Also, for any artist using a unique business name, do you recommend that we do some sort of trademark or service mark? A copyright doesn’t seem to be enough when it comes to our online names.

Thank you in advance for your time!

Clifford D. Hyra 03.19.12 at 2:08 pm

Susanna,

Other than a costly legal process, your only real option is to write them a letter and hope they see the light. The UDRP domain name dispute process is much less expensive than litigation, but it is still at least a few thousand dollars. Having a trademark registration for your name does make it much easier to start the UDRP process or write a convincing letter. The fact that the domain was registered before your name is not helpful, and usually it is not possible to successfully transfer a domain using the UDRP when the domain was registered before you can prove you had trademark rights.

Copyright does not even apply to names. If you want exclusive rights to a name, you should register it as a federal trademark.

If you want me to address your particular fact situation and give you legal advice, you would have to retain me as your attorney.

Jerod 03.24.12 at 2:32 am

I was just going through the trademark process and have had no problems with my logo so far is it is quite unique. However, my unique name is not so unique and has been trademarked. I have proof that I used it in commerce before it was registered, but I honestly have no problem with the existence of this other company. They are a small company and don’t see them expanding into the national market. Although they are in the same market (apparel), I don’t consider them competition. What should be my next step?

Clifford D. Hyra 03.24.12 at 3:45 am

Jerod,

Based on the information you provided, if you want to register your name you will have to cancel the registration of this other company. If they are a small company, they might not have the resources to fight it and you may be able to resolve the matter inexpensively. You can allow them to continue using the name if you wish. Please contact me for more information.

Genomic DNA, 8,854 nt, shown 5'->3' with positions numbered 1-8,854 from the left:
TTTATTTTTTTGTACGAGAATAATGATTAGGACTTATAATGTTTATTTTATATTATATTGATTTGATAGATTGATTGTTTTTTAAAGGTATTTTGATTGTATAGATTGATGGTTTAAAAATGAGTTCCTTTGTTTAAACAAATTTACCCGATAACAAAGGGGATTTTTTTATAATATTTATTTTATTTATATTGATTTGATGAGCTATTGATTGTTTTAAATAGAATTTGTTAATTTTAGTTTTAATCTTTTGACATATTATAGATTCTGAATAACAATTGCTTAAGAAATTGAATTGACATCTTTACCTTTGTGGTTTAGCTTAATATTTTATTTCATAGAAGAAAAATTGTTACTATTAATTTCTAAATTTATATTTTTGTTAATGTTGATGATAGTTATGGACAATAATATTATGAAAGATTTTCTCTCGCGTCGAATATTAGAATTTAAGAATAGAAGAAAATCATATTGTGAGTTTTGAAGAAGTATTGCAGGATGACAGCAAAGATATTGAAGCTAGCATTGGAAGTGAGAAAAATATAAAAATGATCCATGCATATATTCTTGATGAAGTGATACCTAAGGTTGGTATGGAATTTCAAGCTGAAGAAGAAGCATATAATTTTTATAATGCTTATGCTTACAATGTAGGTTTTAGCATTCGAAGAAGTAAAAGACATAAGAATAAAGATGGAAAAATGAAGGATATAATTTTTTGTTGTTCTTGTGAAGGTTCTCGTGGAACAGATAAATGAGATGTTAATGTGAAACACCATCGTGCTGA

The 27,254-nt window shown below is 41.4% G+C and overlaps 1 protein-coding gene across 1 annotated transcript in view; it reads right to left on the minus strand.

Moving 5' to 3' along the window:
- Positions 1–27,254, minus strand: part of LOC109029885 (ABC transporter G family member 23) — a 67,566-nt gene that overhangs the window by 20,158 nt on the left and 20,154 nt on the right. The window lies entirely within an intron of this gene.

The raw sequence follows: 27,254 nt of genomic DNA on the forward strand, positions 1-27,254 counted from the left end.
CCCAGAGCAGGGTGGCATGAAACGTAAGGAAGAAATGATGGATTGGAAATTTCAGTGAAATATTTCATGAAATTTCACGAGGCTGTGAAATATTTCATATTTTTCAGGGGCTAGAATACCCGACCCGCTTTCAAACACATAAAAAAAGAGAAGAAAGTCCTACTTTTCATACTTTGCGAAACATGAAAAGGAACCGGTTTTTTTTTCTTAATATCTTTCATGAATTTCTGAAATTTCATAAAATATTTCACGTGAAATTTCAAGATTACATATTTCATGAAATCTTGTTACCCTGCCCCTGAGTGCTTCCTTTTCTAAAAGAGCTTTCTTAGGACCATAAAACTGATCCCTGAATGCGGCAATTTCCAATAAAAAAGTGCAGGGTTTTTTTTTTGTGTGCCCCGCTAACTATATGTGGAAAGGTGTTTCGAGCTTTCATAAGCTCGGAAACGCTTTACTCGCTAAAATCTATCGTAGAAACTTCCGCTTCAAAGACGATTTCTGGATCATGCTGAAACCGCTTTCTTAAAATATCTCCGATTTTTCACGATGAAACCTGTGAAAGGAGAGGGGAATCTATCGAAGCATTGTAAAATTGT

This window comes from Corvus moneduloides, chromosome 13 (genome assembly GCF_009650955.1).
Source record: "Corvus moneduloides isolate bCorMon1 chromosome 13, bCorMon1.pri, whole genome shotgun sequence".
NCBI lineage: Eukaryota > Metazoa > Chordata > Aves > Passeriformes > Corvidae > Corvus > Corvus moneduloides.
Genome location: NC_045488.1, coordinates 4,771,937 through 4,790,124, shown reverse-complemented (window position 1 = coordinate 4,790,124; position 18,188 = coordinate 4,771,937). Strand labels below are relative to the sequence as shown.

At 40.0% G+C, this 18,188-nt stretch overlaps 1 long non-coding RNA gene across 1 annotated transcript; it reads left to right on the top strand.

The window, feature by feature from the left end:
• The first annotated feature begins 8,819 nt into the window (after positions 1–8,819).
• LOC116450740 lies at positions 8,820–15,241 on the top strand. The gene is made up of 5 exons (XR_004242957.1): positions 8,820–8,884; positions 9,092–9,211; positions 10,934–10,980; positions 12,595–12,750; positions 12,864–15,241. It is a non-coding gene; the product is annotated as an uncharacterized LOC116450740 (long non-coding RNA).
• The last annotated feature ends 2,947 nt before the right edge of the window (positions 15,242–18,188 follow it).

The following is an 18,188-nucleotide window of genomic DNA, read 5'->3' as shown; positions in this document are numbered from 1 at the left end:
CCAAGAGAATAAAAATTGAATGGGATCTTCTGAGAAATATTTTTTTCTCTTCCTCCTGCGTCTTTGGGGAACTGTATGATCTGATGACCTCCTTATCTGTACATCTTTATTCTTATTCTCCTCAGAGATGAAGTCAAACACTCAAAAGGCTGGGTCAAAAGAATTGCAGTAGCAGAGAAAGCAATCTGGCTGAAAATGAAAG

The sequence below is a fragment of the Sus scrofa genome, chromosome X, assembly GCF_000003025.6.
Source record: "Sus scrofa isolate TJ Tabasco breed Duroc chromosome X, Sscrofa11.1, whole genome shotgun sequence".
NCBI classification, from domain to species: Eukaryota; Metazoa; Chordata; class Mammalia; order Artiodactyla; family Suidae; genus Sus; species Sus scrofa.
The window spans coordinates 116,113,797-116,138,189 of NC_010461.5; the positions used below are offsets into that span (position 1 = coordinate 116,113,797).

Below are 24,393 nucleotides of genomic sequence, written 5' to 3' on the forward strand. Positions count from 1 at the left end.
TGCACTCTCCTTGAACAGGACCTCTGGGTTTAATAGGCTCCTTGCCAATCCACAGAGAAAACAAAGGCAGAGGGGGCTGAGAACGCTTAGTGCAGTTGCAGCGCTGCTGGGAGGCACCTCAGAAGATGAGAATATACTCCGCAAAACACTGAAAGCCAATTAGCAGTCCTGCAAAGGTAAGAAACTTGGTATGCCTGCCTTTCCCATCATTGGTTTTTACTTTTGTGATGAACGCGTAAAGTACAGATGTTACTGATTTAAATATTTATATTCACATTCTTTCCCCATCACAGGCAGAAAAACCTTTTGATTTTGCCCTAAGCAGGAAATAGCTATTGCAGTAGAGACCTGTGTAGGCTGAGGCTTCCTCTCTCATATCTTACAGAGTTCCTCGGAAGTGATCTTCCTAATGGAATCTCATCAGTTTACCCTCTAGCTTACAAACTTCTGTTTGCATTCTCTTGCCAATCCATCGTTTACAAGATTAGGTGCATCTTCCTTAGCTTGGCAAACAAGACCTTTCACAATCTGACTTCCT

Alex 04.10.12 at 6:26 am

I was wondering for my website can I take a screen shot of the front page and send it in as a specimen. I also have a logo and a business name that I would like to use but the they will both be used together or seperately. More then likely however the logo will be either used by itself or with the business name but I want to protect the business name and logo. Should I do three separate trademarks, trademarking the business name as a standard character claim, the logo, and the combination……can I do that?

Clifford D. Hyra 04.10.12 at 2:41 pm

I frequently use screenshots of websites for specimens. However, whether that is an appropriate specimen or not depends on w hat the listed goods/services are and what is on the website.

I would not register the combination. If you have the name and the logo separately, that will cover you even if you use them together sometimes. Let me know if I can help.

Maisha 04.12.12 at 3:05 pm

Hi Clifford:

Create article with awesome info, I am looking at trademarking and copyrighting my business name and woud like to speak to you about options.

Please contact me at [Moderator removed]

Thanks

Hugo G. 04.14.12 at 3:31 am

Hello:
First I’d like to thank you for the amount of work it took to make this valuable website/information available to us.

Dilemma: In 2005 we bought an Ice Cream shop that’s been in operation with the same name since the mid 90’s but I can prove it’s been the same name since 2003. We definitely wanted the name so our lawyer saw to it that the previous owners dissolved the name with the STATE and we immediately assumed the name.
1. We formed two corps. One for building/land, one for business.
2. Once name of business was clear, we amended our corp. papers with name of ice cream shop as Corp doing business as ([Mod edit]).

Unbeknownst to us, in 2007, a company trademarked the name, [Mod edit] for a product they sell. We received a letter stating that we were using a name they trademarked but it was ok to continue using. Now in 2012, we just received a letter stating that we cannot use the name and that they tried to get us to stop using it in 2010, which is not what the letter stated.
We thought we were protected enough for a small ma and pa establishment with the State papers that were filed when we bought it in 2005. We paid and relied on incompetent council to inform us.

1. Do we have any recourse given the time we were established compared to the new corporation?
2. The names are slightly different. We are [Mod edit], name of our shop, they are [Mod edit], a product.
3. So far I can prove our name was in existence for at least 5 years before they filed and received TM status.
4. Their corp. name is [Mod edit], [Mod edit] is just a product in which they sell.

Sorry for the length and any light you may be able to shed would be greatly appreciated.

Thank you,
hg

Nigel Poole 04.14.12 at 4:56 pm

YES!!! I would love your assistants. My email is……I think you have it lol if not let me know and I will post it. I have a business name that might be considered descriptive under trademark law although it is misspelled to my understanding a descriptive misspelled trademark that represents the companies good/services will be treated like its properly spelled counterpart. I want to trademark my name but……since its nonrefundable it it doesn’t get approved lol……i just got to make sure.

Nigel Poole 04.14.12 at 4:58 pm

and I posted earlier under the name Alex that’s my middle name

Clifford D. Hyra 04.15.12 at 1:25 am

Hugo,